Eight patients who had a history of multiple abdominal surgeries, some of which predated the onset of intestinal obstruction, were excluded.
Socio-demographic data were registered on each patient: medical and surgical history, symptom onset and progression of symptoms, number of attacks, treatments received, and evaluation of the laboratory tests, images, operational protocols, and intestinal biopsies and reports of surgeries, if they were available. According to medical history, patients were classified as primary or idiopathic CIPO (if an underlying cause of the disease was not identified) and as secondary CIPO (with an identifiable cause of the motility disorder). Forty-seven patients were evaluated, treated and followed in our institution over the whole period by one of the authors and the remaining 17 were followed in other centers, from which appropriate information concerning their evolution was obtained.
Small bowel manometry was performed on all patients during an inter-crisis period and was studied by means of a multilumen perfused catheter assembly, which incorporated 4 polyvinyl tubes (internal diameter, 0.9 mm) glued together with tetrahydrofuran and with side holes spaced 3 cm from each other. They were continuously infused with bubble free distilled water with a pneumohydraulic capillary infusion system (Arndorfer Medical Specialities, Greendale, Wisconsin, USA) at a rate of 0.4 mL/min.
The manometric catheters were attached to external TP-400t pressure transducers and connected to a Nihon Kohden polygraph (Nihon Kohden, Tokyo, Japan), registering the waves on a paper record. The outputs of the amplifiers were, in turn, connected to an analog–digital converter in a personal computer, and signals were analyzed by a computer program developed in our laboratory. After an 8 hour overnight fast, the catheter assembly was passed into the mouth to the stomach and was placed under fluoroscopic control, leaving the distal hole at 10 cm past the angle of Treitz. The studies were conducted for at least 5 hours during the “fasting period.”
The different Phases of the migrating motor complex (MMC) and clustered contractions (CC) were identified by direct visual inspection of the chart-recording paper using the following criteria: Phase I was characterized by the complete absence of contractions; Phase II consisted of irregular phasic contractions, which culminated in a burst of rhythmic phasic contractions at a frequency of 10 to 12 cpm with a minimum duration of 3 minutes that appear following a Phase II (Phase III). To define MMC activity, the presence of at least one Phase III, preceded by Phase II and followed by Phase I, was required. Clustered contractions were defined as a sequence of 3 to 10 rhythmic contractions, preceded and followed by a quiescent period of 1 minute to 5 minutes in duration. The presence of more than 2 CC per hour was considered abnormal. The duration of Phase I, Phase II, and Phase III and duration of the MMC were calculated when they were present. The frequency and amplitude of contractions and the percentage of waves propagated were calculated through the automated system. An intestinal motility index (IMI) was calculated with the product of the contractions frequency and mean amplitude.14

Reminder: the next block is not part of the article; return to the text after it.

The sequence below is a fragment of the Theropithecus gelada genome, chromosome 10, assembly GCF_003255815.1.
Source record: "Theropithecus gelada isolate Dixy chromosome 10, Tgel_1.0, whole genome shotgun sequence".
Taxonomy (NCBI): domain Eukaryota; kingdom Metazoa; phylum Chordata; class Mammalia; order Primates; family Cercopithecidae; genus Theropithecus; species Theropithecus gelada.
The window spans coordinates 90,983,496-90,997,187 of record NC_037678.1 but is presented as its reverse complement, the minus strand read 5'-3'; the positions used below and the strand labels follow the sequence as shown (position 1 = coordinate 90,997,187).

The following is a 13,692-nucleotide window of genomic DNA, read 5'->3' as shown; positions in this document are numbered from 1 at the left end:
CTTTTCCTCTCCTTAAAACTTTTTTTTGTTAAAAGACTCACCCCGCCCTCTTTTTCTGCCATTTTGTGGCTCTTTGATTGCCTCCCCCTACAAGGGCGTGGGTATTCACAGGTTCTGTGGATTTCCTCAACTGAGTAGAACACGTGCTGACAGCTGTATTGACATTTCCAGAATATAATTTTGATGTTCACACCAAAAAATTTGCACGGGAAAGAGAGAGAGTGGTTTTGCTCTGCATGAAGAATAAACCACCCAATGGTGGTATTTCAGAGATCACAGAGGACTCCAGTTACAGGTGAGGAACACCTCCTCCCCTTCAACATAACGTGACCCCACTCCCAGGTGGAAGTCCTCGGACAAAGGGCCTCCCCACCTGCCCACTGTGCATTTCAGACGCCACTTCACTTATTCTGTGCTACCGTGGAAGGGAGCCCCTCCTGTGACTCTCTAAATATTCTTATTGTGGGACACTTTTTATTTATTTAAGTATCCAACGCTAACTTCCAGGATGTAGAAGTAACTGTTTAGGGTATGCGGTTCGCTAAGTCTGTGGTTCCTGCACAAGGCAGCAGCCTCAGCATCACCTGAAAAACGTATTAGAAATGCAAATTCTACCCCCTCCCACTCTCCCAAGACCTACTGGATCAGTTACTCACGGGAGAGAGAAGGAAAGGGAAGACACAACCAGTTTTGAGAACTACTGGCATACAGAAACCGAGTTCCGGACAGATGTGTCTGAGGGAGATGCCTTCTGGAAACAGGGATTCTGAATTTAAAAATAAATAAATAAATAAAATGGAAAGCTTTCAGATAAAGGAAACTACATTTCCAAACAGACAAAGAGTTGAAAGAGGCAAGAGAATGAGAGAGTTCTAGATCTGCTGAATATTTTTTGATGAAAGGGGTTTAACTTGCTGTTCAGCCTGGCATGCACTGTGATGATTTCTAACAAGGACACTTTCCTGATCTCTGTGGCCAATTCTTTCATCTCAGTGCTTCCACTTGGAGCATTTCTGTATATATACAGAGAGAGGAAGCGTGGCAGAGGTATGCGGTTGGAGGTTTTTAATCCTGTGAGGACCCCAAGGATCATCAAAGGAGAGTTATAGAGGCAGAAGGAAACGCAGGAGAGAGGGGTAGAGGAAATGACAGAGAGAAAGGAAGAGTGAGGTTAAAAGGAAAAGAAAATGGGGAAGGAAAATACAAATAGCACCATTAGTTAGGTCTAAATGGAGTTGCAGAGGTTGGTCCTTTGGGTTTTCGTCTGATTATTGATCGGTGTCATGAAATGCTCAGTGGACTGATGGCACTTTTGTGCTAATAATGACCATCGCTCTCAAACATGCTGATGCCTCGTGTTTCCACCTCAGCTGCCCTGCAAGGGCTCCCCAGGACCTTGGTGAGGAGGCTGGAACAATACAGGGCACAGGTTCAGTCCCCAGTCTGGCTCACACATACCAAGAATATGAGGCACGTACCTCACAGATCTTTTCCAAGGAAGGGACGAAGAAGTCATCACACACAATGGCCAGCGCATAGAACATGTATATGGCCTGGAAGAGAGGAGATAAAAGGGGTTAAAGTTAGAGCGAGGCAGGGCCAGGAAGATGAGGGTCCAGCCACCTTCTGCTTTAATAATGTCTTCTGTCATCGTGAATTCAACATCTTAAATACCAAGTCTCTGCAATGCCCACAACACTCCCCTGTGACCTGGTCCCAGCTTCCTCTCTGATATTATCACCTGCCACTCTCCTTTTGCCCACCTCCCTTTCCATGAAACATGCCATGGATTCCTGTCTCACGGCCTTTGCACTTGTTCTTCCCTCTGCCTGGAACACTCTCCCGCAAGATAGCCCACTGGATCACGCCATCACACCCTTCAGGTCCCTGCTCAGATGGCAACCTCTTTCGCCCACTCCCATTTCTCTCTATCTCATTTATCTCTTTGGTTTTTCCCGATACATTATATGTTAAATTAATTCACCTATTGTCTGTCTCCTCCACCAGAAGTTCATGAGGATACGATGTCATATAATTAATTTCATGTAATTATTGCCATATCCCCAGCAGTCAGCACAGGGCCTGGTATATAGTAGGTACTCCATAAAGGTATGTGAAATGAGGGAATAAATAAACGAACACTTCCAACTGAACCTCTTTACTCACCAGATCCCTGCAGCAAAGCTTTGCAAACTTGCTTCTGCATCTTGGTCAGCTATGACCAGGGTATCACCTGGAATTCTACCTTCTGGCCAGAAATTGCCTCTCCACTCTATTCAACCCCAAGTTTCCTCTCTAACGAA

Normal values were based on previous studies performed on normal subjects in our laboratory. A neuropathic compromise was defined as the absence of Phase III or Phase III with a shorter duration than 3 minutes or longer than 15 minutes, the absence of propagation, or retrograde propagation, decreased frequency of the contractions greater than 2 standard deviations from the mean value of the control group in the presence of a normal amplitude.14
Compromise was defined as myopathic if decreased amplitude of contractions were found to be greater than 2 standard deviations below the average. Joint compromise was defined as the association of both disorders. The absence of contractions during the recording period was independently analyzed.
The reports available on transmural biopsies of the small intestine obtained in surgeries performed during periods of crisis were reviewed.
This research project was approved by the Scientific Ethics Committee of the Clinical Hospital Universidad de Chile.
The data obtained were entered into a database created in the software Microsoft Excel. The data were analyzed using the statistical software EpiInfo 7 (CDC, Atlanta, GA, USA), using the ANOVA test for the continuous variables and Chi-square test or Fisher exact test, as deemed appropriate, for the discrete variables.
The average age of the patients when diagnosed was 41.6 ± 17.6 years (13–76 years range), 51 patients (79.7%) were female. Fifty-four patients were classified as primary CIPO, 2 of whom were brothers and had the same manometric pattern. Of the 10 patients with secondary CIPO, 9 were female. Eight patients presented symptoms compatible with systemic sclerosis and 2 with systemic lupus erythematosus.
The symptoms began before the age of 15 in 21 patients. The CIPO diagnosis was established at about 12.7 ± 1.5 years after the first episode of intestinal sub-occlusion, and patients presented on an average 2.4 episodes of sub-occlusion before the diagnosis was established. Symptoms and their prevalence in the inter-crisis periods are shown in Table 1. Intestinal transit disorders, bloating, and abdominal pain were the most relevant symptoms.
Imaging studies showed dilatation of small bowel loops (Fig. 1) in one or more tests, most of which were plain abdominal X-rays and computerized abdominal tomography (Table 2). The dilatation of the small bowel as the only finding was observed in 38 patients, and in the others, the tests revealed another compromised segment of the digestive tract, mainly the colon (Table 3).